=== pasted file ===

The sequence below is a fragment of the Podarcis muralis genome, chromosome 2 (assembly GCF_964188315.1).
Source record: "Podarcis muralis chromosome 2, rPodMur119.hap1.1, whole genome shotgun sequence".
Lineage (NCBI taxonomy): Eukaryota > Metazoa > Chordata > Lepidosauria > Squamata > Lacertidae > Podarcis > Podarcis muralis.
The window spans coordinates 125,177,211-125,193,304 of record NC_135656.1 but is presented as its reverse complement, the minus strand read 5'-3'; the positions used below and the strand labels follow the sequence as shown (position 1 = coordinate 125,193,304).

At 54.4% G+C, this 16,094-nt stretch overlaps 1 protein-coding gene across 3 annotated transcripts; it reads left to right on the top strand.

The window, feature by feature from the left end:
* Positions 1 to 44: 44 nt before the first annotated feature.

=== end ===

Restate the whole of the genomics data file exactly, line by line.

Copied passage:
The sequence below is a fragment of the Podarcis muralis genome, chromosome 2 (assembly GCF_964188315.1).
Source record: "Podarcis muralis chromosome 2, rPodMur119.hap1.1, whole genome shotgun sequence".
Lineage (NCBI taxonomy): Eukaryota > Metazoa > Chordata > Lepidosauria > Squamata > Lacertidae > Podarcis > Podarcis muralis.
The window spans coordinates 125,177,211-125,193,304 of record NC_135656.1 but is presented as its reverse complement, the minus strand read 5'-3'; the positions used below and the strand labels follow the sequence as shown (position 1 = coordinate 125,193,304).

At 54.4% G+C, this 16,094-nt stretch overlaps 1 protein-coding gene across 3 annotated transcripts; it reads left to right on the top strand.

The window, feature by feature from the left end:
* Positions 1 to 44: 44 nt before the first annotated feature.